One person who saw one of the videos said it featured a naked woman hula-hooping. The other source, who had second-hand knowledge of the nude photos and videos, added that it was widely known on Capitol Hill that Gaetz once dated a college-age intern for another congressional office. The Daily Beast reported that the woman was over the age of consent.
The allegations have caused many prominent Republicans, including those in Florida, to remain tight-lipped. The administration of Gov. Ron DeSantis, an ally of Gaetz who relied on the member of Congress to fill out his administration after the 2018 election, has said the governor will not comment due to the ongoing investigation.
Gaetz, for his part, has not been waiting for the probe to wrap and instead continues to strongly deny any wrongdoing. In an op-ed for The Washington Examiner, the combative Gaetz said that “I am absolutely not resigning.” Gaetz began the article by stating that “let me first remind everyone that I am a representative in Congress, not a monk, and certainly not a criminal.”
His defenders, at least locally, continue to come out. Nathan Nelson, who once worked as director of military affairs for Gaetz, held a press conference on Monday in Gaetz’s district where he called the allegations “baseless.” Nelson said he was visited last week by FBI agents who wanted to know if he stopped working for Gaetz last year because he had concerns about his behavior. Nelson said that agents got this tip from the media, which he said led him to have doubts that the ongoing investigation.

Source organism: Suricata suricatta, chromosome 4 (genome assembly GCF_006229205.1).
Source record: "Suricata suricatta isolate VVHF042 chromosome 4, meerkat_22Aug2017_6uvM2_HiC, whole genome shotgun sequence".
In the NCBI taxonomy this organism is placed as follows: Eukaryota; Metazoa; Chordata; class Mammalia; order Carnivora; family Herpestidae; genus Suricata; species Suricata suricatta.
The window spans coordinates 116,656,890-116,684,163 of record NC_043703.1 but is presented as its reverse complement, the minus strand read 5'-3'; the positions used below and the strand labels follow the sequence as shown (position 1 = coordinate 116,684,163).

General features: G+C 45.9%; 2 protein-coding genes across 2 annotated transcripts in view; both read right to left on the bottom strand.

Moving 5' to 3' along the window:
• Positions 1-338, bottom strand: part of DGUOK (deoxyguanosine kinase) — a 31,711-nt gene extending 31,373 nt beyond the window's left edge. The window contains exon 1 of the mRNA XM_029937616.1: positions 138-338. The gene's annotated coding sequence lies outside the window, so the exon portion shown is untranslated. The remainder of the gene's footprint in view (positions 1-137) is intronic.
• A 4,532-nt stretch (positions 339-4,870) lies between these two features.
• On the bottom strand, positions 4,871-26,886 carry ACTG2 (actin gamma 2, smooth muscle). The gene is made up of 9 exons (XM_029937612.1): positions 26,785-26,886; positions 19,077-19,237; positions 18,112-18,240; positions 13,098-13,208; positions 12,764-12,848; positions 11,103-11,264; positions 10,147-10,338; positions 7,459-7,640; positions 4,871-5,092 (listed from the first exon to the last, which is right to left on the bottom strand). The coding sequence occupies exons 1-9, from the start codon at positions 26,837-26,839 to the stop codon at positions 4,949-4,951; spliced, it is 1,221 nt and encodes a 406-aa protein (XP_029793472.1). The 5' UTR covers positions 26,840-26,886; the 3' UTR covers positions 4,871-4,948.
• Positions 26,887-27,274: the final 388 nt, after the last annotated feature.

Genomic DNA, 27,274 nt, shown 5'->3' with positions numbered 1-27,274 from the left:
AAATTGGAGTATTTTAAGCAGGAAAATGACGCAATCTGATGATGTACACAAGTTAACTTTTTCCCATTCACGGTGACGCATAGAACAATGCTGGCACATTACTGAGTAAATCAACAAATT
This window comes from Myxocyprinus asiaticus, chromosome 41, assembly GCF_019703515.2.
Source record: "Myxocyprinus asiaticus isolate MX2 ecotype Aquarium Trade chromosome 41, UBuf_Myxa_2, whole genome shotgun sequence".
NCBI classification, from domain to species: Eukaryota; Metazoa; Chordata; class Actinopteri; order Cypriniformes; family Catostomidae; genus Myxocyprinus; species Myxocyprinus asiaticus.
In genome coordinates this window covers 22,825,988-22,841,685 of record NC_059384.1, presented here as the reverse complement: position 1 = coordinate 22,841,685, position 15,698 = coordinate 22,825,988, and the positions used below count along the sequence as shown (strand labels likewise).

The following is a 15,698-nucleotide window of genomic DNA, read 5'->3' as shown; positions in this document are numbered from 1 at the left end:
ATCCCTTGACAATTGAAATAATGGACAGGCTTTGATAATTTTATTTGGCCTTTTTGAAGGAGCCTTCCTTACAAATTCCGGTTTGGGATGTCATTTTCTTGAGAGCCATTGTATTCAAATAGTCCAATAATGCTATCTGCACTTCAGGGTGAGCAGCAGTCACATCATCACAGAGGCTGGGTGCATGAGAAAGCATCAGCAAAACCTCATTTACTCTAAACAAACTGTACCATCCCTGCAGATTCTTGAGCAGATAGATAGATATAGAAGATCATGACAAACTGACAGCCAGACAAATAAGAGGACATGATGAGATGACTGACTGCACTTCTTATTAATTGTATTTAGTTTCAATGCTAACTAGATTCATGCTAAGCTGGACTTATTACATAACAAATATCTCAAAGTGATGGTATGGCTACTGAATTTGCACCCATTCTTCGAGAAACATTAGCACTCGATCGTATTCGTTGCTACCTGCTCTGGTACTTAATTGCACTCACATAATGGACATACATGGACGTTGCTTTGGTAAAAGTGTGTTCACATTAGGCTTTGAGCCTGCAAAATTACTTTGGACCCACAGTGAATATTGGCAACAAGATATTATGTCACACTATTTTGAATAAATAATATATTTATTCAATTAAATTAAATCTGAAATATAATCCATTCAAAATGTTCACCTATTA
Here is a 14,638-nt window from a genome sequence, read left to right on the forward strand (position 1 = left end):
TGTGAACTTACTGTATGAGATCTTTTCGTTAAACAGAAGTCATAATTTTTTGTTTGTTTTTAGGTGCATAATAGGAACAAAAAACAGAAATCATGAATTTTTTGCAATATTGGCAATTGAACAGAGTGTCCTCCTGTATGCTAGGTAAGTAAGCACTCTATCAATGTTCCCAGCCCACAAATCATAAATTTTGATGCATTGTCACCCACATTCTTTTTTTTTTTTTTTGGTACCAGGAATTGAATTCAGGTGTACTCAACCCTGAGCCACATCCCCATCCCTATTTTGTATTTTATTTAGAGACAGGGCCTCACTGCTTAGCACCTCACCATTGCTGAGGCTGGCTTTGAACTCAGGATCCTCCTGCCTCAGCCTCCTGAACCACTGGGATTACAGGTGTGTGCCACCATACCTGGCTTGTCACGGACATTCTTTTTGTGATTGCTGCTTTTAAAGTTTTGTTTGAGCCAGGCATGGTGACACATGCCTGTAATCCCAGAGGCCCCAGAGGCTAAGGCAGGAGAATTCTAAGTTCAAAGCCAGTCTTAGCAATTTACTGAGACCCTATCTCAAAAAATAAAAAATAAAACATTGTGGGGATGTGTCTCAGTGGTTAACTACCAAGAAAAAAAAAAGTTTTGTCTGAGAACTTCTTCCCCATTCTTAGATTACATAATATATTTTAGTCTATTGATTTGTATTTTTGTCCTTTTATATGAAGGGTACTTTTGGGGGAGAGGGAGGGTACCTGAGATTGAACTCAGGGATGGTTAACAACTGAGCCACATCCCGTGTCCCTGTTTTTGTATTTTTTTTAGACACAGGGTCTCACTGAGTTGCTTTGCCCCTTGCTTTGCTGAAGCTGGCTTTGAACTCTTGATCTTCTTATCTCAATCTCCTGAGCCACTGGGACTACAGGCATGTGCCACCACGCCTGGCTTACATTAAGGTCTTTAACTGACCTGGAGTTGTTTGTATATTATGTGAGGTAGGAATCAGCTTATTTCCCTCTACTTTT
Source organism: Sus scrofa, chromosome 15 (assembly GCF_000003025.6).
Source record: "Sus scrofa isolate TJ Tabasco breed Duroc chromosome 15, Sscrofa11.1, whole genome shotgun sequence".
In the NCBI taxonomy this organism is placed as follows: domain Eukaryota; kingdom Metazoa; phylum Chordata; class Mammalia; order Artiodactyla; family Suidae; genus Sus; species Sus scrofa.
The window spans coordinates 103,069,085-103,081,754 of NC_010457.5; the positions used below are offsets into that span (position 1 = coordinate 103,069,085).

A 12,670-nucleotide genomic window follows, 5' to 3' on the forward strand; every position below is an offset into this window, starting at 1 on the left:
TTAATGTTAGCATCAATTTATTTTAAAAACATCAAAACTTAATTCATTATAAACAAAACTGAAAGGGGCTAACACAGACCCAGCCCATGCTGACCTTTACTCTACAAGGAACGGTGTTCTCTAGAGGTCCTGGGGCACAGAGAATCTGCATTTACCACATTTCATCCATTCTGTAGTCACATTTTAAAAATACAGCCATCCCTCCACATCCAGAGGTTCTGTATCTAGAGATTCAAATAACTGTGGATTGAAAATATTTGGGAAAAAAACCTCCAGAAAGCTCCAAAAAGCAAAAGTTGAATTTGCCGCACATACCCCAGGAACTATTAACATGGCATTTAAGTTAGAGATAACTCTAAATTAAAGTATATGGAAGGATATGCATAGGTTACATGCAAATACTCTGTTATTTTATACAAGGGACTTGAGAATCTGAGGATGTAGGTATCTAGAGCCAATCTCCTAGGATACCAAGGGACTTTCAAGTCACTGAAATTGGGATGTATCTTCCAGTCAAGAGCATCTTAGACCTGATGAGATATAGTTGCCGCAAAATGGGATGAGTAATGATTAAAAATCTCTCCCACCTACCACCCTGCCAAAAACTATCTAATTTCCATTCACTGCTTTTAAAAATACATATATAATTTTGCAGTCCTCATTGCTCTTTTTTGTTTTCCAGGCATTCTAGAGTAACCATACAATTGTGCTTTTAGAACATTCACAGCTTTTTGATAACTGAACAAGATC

Nelson’s press conference, held in the driveway of a residential neighborhood in south Walton County, reflected the intense media interest in the allegations against the congressman — a level of attention that has helped fuel doubts in his district.
Former State Rep. Mike Hill, a Pensacola Republican who previously clashed with members of his own party after he joked about gay people, said people in the area told him that they just don’t believe the allegations, especially since some of the key stories were reported first by The New York Times.
“They believe it is an attempt to take out a conservative,” said Hill, who adds that he has told people to “wait and see” before rendering a final decision.
Pensacola Republican Greg Merk, a former Navy pilot who was crushed in the 2020 Republican primary by Gaetz, is also waiting to see the results of the investigation. Merk rails against Gaetz as someone whose position on everything from marijuana to LGBTQ issues is out of step with the district he represents, but also said “I’m not going to condemn a guy,” adding the allegations are “hardly surprising.”
Merk, who has already filed to run for the seat again next year, contended that conservative media outlets were staying away from the story because they had helped build up Gaetz over the last four years.
“Just because it’s something from the mainstream media, I’m not dismissing it,” Merk said.
Olivia Beavers and Melanie Zanona contributed to this story.